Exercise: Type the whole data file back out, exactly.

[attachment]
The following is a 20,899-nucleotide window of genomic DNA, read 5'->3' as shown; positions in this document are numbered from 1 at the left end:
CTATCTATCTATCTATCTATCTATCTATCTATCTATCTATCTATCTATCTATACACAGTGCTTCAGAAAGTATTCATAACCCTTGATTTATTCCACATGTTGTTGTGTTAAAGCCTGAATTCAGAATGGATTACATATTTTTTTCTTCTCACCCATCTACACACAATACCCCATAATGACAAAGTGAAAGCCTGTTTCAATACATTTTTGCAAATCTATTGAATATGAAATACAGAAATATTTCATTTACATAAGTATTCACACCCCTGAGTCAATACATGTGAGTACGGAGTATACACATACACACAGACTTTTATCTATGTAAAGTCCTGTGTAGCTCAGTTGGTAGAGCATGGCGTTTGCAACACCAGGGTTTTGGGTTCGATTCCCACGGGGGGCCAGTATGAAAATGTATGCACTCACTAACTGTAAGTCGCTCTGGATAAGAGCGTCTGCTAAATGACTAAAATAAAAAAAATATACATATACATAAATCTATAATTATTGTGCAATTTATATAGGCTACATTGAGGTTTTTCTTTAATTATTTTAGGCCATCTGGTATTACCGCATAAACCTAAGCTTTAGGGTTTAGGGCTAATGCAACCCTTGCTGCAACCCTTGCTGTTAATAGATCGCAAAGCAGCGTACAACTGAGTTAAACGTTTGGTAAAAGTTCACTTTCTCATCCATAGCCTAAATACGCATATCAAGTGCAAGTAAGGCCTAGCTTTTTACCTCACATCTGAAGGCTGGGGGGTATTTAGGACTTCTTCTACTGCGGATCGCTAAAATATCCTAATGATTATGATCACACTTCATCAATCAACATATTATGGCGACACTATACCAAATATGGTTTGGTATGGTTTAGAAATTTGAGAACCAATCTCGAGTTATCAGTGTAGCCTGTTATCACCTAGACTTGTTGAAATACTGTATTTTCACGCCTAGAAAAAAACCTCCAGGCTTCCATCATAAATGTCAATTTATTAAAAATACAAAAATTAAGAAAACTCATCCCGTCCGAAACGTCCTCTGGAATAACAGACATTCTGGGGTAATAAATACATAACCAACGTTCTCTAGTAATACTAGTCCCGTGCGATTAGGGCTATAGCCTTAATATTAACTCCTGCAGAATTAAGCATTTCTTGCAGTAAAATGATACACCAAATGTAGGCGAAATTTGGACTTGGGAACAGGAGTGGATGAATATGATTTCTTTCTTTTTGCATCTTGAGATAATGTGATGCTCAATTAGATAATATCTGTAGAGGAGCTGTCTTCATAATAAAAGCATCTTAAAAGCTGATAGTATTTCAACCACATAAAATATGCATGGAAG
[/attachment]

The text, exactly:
The following is a 20,899-nucleotide window of genomic DNA, read 5'->3' as shown; positions in this document are numbered from 1 at the left end:
CTATCTATCTATCTATCTATCTATCTATCTATCTATCTATCTATCTATCTATACACAGTGCTTCAGAAAGTATTCATAACCCTTGATTTATTCCACATGTTGTTGTGTTAAAGCCTGAATTCAGAATGGATTACATATTTTTTTCTTCTCACCCATCTACACACAATACCCCATAATGACAAAGTGAAAGCCTGTTTCAATACATTTTTGCAAATCTATTGAATATGAAATACAGAAATATTTCATTTACATAAGTATTCACACCCCTGAGTCAATACATGTGAGTACGGAGTATACACATACACACAGACTTTTATCTATGTAAAGTCCTGTGTAGCTCAGTTGGTAGAGCATGGCGTTTGCAACACCAGGGTTTTGGGTTCGATTCCCACGGGGGGCCAGTATGAAAATGTATGCACTCACTAACTGTAAGTCGCTCTGGATAAGAGCGTCTGCTAAATGACTAAAATAAAAAAAATATACATATACATAAATCTATAATTATTGTGCAATTTATATAGGCTACATTGAGGTTTTTCTTTAATTATTTTAGGCCATCTGGTATTACCGCATAAACCTAAGCTTTAGGGTTTAGGGCTAATGCAACCCTTGCTGCAACCCTTGCTGTTAATAGATCGCAAAGCAGCGTACAACTGAGTTAAACGTTTGGTAAAAGTTCACTTTCTCATCCATAGCCTAAATACGCATATCAAGTGCAAGTAAGGCCTAGCTTTTTACCTCACATCTGAAGGCTGGGGGGTATTTAGGACTTCTTCTACTGCGGATCGCTAAAATATCCTAATGATTATGATCACACTTCATCAATCAACATATTATGGCGACACTATACCAAATATGGTTTGGTATGGTTTAGAAATTTGAGAACCAATCTCGAGTTATCAGTGTAGCCTGTTATCACCTAGACTTGTTGAAATACTGTATTTTCACGCCTAGAAAAAAACCTCCAGGCTTCCATCATAAATGTCAATTTATTAAAAATACAAAAATTAAGAAAACTCATCCCGTCCGAAACGTCCTCTGGAATAACAGACATTCTGGGGTAATAAATACATAACCAACGTTCTCTAGTAATACTAGTCCCGTGCGATTAGGGCTATAGCCTTAATATTAACTCCTGCAGAATTAAGCATTTCTTGCAGTAAAATGATACACCAAATGTAGGCGAAATTTGGACTTGGGAACAGGAGTGGATGAATATGATTTCTTTCTTTTTGCATCTTGAGATAATGTGATGCTCAATTAGATAATATCTGTAGAGGAGCTGTCTTCATAATAAAAGCATCTTAAAAGCTGATAGTATTTCAACCACATAAAATATGCATGGAAG